The landlocked nation of Uzbekistan is a land of many ethnicities and exotic multicultural influences, with several of its major cities once lying on the Great Silk Road. This makes for a national character rich in music and cuisine. Here we discover 10 of the best restaurants to experience the diversity of Uzbek gastronomy.
Silk Road Spices is a family-run spice shop in the historical city of Bukhara, one of the oldest cities in Central Asia and an important Silk Road destination. In fact, the Ubaydov family has been in the spice trade for more than 600 years. Conveniently located near the Minaret of Mir-i Arab Madrasa, this spice shop is also home to the delightful Silk Road Tea House. The teahouse is beautifully decorated with antiques that reveal the unique heritage of the area. There is a wide selection of unique ginger and saffron tea blends, as well as cardamom coffee, which can be enjoyed with a range of delicious snacks and dishes that make use of the abundance of spices available. The heady, spice-infused atmosphere and magnificent architecture all add to the spellbinding experience of this teahouse, making it a must-visit during a day of exploring the labyrinthine streets of the old city.
Golubie Kupola, ‘Blue Domes’ in English, is a restaurant in the heart of Tashkent that epitomises luxury. Situated in the environs of a leafy park, this restaurant is gorgeously festooned in chic middle-Eastern and European contemporary design, with marble, mosaics and chandeliers aplenty. The stylish décor is matched by the decidedly modern fusion of Asian, Uzbek and European cuisine on offer. The shaded terrace, complete with tents and a fountain, is the perfect spot for lunch during the summer months. There is also a playground for children, with a child-minder, which makes this restaurant an attractive proposition for families.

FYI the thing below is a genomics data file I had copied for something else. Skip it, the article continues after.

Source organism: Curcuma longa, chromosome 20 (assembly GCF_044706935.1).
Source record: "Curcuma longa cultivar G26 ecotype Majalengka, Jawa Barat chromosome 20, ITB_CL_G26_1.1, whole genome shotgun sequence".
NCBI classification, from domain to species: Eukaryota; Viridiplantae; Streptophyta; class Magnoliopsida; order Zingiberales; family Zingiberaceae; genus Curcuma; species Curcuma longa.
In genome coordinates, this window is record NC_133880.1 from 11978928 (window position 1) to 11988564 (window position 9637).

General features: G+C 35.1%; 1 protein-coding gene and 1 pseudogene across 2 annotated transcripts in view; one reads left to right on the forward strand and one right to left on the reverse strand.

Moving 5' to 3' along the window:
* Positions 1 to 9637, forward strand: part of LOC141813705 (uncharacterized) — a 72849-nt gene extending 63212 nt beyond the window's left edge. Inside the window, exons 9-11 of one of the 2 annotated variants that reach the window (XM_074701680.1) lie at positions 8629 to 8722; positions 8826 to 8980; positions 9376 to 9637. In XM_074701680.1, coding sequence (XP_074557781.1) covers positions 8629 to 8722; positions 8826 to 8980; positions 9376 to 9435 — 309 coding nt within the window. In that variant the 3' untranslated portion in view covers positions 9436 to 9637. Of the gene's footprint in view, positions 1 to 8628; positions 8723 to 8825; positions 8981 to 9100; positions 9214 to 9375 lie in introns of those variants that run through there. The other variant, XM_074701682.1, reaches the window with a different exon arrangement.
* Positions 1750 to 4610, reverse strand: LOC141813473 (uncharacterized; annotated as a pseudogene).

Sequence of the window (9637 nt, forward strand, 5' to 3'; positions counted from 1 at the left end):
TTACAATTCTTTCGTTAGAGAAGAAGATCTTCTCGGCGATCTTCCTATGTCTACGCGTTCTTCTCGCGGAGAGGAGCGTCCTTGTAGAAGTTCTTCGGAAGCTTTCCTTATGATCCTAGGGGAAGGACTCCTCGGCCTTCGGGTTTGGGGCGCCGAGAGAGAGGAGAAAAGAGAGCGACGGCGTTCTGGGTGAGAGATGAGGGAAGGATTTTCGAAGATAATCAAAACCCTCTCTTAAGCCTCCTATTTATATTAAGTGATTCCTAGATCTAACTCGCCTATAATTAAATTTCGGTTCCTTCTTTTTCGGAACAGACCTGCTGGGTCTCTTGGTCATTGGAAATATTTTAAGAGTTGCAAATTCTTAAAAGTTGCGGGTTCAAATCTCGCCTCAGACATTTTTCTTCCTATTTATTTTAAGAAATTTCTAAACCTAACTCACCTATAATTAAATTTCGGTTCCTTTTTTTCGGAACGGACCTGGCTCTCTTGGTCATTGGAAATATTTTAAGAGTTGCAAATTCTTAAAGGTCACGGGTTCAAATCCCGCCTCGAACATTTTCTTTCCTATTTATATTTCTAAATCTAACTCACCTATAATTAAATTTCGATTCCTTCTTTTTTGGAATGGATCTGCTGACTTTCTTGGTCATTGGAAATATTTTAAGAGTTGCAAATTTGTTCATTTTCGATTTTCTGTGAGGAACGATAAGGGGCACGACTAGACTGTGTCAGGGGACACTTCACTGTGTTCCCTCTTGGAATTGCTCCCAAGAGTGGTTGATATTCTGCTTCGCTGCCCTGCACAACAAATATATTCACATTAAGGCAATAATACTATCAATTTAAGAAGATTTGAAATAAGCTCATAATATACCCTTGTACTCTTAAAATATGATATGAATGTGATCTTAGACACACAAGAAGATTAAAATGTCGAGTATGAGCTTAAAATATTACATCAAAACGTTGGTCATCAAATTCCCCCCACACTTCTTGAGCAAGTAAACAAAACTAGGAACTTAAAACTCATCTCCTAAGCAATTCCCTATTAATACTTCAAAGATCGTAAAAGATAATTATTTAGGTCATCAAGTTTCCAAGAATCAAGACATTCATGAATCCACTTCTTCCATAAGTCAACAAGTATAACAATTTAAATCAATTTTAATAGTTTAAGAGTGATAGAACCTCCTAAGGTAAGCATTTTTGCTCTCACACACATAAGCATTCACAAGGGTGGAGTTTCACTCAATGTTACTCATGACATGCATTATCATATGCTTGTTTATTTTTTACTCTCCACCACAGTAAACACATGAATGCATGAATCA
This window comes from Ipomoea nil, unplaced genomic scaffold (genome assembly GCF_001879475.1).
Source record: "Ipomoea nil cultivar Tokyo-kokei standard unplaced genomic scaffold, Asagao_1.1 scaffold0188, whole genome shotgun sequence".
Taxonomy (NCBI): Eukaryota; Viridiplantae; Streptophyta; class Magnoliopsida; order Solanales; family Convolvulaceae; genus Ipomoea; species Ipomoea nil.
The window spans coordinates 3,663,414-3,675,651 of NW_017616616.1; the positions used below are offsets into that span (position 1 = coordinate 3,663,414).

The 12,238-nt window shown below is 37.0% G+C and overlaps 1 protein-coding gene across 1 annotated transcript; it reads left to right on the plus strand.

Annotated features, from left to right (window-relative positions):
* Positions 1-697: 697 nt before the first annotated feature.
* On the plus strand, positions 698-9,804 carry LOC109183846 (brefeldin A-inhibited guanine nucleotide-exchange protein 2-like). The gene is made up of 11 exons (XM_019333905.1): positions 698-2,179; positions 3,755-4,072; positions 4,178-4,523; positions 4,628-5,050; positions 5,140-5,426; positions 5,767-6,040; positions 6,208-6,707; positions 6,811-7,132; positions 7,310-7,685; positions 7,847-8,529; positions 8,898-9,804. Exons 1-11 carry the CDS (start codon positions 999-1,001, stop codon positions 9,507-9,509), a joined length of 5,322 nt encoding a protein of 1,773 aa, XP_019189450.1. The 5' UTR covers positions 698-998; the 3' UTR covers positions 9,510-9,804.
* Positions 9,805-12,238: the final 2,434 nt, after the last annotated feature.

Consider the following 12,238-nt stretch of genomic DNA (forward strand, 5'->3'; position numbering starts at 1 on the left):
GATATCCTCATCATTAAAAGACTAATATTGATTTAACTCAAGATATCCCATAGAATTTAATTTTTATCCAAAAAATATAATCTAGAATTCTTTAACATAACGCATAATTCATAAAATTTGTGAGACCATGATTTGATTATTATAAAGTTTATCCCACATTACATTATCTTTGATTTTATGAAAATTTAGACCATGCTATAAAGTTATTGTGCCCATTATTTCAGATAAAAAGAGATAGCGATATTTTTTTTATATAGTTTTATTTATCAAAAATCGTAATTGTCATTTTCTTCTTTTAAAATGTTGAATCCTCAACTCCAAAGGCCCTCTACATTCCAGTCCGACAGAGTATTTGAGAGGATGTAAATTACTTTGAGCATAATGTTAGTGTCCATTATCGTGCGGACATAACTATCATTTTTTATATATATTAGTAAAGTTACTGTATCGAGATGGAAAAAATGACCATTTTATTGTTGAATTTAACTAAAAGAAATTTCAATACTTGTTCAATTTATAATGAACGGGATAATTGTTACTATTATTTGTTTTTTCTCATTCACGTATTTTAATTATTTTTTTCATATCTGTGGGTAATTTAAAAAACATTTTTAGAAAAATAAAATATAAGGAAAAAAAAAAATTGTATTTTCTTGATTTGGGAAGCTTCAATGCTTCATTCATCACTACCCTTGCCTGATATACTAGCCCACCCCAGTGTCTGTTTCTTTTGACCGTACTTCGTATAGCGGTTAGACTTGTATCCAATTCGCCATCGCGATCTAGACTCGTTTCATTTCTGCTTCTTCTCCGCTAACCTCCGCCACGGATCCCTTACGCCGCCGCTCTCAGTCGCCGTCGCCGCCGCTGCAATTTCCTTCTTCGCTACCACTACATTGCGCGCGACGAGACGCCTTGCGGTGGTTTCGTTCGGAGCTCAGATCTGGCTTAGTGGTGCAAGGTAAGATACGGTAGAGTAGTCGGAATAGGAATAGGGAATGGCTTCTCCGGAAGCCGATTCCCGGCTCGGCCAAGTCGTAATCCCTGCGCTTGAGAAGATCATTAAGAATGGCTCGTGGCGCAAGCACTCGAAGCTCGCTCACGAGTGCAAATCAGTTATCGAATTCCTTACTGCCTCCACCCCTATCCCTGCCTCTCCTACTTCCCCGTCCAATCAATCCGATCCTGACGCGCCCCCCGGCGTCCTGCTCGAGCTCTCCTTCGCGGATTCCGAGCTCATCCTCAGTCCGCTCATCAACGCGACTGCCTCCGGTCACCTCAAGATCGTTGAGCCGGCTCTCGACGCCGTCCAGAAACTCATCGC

Sunduk is Russian for ‘treasure chest’, which perfectly describes this cosy little bistro, a hidden gem tucked away in the lovely embassy neighbourhood of Tashkent. The eclectic look of the interior, a mixture of rustic antiques, art nouveau and modern design, makes it an appealing and unique place to take some respite. The light food on offer also makes a welcome break from the meat-heavy dishes of the Uzbek cuisine, with a tasty selection of vegetarian options such as tomato and cucumber salads and draniki (Belarusian potato pancakes), as well as a variety of pasta, chicken dishes and desserts. What makes Sunduk stand out is the love and attention with which everything is done, from the handwritten menus made with handmade paper, to the care with which the comforting, homemade food is prepared and served.
There are two branches of City Grill in the heart of Tashkent, both of which are decorated in a classy and sophisticated style, with a clean monochrome colour scheme and polished wood floors. As the name suggests, the restaurant specialises in grilled dishes, boasting the best steaks, and some of the best European food, in the city. The wine list also features a superb selection of imported and local drinks. The newer branch on Shahrisabz Street is less cosy than the original, but it does offer two rooms for smoking and non-smoking, as well as a children’s entertainment room and a summer terrace.
This is a bright, quirky and elegantly designed establishment that is also known for offering exquisite culinary treats. From the outside, Marakanda evokes the spirit of Samarkand architecture, whilst the vast interior is somewhat eclectic and creatively designed. Though the restaurant is away from the centre of the city, it is well worth visiting. With live music, a wide range of gourmet cuisine on the menu, including a good selection of local and European dishes, diners are guaranteed a culinary experience they won’t quickly forget.